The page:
The NFL's Rules Committee is contemplating exempting "Hail Mary" plays from the newly implemented official review on pass interference calls and no-calls. Resistance came from an unlikely source Among the many gripes about the NFL today is the fact that they are reactionary; rules, policies, and procedures are often enacted hastily in response to a public relations nightmare of some description. The rule change to permit review on pass interference calls (and no-calls) was implemented on the heels of the controversy in this past year's NFC Championship game. Now, compounding this is news that the Rules Committee will offer a proposal to owners where "Hail Mary" plays (for the uninitiated, a desperation pass thrown into the end zone where receivers and defenders alike vie for the ball at the end of a half, often done as the final play of the game) would be exempt from the review process. This concept was widely panned, with one individual speaking out through social media. And that person was Hall of Fame head coach and NBC Sunday Night Football commentator Tony Dungy, proclaiming the notion "ridiculous", asking why one would suspend the rules of the game for even one play, and especially for the final play of a game. While your humble scribe has absolutely nothing else to add to such an eloquent statement, that Dungy felt it necessary to speak his mind on this subject is stunning unto itself. The former player and coach often keeps to himself, focusing on his works around the country while remaining a positive influence with his public platform and Christian faith. So for Dungy to feel it worthwhile to offer commentary on a league rule change should raise enough red flags to land planes at Heathrow Airport for a week. And if this understated man was galled by this, imagine the rest of us who are not as apt to hold our tongues. Without repeating Coach Dungy, let it be written that there is hope that the NFL ownership body comes to its senses and deposits this idea into a trash bin.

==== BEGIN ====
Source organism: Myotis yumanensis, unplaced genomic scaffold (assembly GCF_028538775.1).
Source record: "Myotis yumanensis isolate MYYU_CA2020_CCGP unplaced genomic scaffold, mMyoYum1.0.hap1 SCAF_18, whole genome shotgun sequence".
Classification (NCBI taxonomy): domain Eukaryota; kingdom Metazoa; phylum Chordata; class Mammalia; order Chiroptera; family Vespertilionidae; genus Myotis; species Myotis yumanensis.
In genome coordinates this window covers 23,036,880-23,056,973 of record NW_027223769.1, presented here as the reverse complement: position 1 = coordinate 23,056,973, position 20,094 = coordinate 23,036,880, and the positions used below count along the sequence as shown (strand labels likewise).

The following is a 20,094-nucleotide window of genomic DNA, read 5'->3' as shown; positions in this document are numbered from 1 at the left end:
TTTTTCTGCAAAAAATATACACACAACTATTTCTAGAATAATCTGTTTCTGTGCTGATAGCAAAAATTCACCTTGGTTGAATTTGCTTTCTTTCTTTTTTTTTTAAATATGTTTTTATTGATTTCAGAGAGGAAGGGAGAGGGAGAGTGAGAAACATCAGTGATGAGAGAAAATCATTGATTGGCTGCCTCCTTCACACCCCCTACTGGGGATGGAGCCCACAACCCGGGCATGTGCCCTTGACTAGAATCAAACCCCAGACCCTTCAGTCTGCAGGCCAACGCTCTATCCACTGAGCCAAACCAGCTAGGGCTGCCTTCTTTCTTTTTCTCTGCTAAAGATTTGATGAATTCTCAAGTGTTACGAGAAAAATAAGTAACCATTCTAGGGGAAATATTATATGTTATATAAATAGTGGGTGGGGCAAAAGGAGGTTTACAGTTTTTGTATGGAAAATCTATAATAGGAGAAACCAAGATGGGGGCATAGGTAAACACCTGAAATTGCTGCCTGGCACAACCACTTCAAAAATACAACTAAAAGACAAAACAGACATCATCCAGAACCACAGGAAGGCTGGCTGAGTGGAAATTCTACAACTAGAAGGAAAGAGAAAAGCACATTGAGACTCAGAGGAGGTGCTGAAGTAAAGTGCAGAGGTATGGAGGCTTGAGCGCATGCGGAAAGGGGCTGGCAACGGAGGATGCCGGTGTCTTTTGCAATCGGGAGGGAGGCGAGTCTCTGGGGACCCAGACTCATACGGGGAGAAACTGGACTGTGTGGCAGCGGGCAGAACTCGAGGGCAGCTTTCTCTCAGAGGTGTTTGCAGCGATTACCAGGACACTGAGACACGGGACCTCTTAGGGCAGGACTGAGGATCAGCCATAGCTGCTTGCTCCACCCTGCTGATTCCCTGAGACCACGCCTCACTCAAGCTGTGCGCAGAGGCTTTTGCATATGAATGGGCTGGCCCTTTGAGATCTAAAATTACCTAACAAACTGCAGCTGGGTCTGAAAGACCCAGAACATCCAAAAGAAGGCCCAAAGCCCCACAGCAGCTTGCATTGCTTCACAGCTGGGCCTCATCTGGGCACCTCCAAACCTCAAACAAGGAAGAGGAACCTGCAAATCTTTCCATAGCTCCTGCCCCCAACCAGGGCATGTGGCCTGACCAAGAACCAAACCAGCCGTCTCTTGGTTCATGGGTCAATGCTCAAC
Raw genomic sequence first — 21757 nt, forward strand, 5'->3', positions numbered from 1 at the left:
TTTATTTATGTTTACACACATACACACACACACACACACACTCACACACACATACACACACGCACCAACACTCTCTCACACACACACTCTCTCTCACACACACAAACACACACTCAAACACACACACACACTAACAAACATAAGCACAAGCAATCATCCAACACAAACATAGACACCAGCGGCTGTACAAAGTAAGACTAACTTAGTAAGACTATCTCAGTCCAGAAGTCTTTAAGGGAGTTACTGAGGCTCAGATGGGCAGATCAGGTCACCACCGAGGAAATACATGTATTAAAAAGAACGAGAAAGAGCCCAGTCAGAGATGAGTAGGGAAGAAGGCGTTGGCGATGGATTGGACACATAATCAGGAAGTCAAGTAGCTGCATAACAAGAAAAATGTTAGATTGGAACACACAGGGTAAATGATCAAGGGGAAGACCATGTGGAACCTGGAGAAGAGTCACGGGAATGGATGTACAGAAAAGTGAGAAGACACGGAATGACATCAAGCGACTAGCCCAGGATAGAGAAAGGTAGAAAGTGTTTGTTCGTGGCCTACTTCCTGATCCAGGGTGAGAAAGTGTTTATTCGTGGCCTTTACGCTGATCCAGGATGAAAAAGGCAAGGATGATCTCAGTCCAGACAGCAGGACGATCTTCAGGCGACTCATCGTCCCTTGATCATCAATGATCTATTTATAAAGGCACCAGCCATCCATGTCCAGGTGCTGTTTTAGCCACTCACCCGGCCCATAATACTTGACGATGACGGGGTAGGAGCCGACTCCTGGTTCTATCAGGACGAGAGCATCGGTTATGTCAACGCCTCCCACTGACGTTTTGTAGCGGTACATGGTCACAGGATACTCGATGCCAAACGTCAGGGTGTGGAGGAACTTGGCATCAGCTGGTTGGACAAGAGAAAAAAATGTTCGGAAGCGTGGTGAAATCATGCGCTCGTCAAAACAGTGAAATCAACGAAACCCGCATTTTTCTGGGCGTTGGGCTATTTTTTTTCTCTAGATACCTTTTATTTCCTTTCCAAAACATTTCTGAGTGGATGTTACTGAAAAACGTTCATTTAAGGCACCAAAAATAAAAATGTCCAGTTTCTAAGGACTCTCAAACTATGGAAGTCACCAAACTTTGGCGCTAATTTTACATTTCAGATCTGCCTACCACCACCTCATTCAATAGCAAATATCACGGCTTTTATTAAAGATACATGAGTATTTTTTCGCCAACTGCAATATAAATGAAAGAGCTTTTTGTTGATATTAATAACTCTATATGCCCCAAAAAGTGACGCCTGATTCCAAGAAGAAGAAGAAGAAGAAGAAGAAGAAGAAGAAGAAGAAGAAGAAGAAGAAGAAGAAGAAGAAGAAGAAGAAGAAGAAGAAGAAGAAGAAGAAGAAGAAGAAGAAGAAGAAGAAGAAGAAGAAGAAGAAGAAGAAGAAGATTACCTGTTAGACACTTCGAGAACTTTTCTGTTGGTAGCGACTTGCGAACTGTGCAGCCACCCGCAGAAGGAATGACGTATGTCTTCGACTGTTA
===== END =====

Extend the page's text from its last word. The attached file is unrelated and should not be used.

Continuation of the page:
Legendary Green Bay Packers quarterback Bart Starr has passed away at the age of 85 For Packer fans of the last two generations, they have witnessed greatness in the gunslinger Brett Favre and the technician Aaron Rodgers. But for many of the Green Bay faithful, the greatest quarterback in franchise history was Bart Starr. His leadership of the Vince Lombardi led teams in the 1960's is the stuff of legend. His Packers won five NFL championships and the first two Super Bowls, with him being named MVP in both games. Starr was the NFL MVP in 1966, led the league in passer rating five times, named to the 1960's All Decade Team, and was inducted into the Pro Football Hall of Fame in 1977. For all his accolades, what stood out to anyone who ever met him was that he was a gentleman, a man of character. In this day and age, there's times we accept that the most talented of athletes are also imperfect human beings, and we try to reason with ourselves as to how that fits as a spectator in this sport and in this league. But when someone like Starr comes around, liking him and his team is made easier (exception noted for all divisional rivals and their respective fans). So as Starr becomes one with the ages, we grieve not only for the loss of a gridiron legend, but also for a legend among humankind. Rest in peace, as you will never be forgotten, Mr. Starr.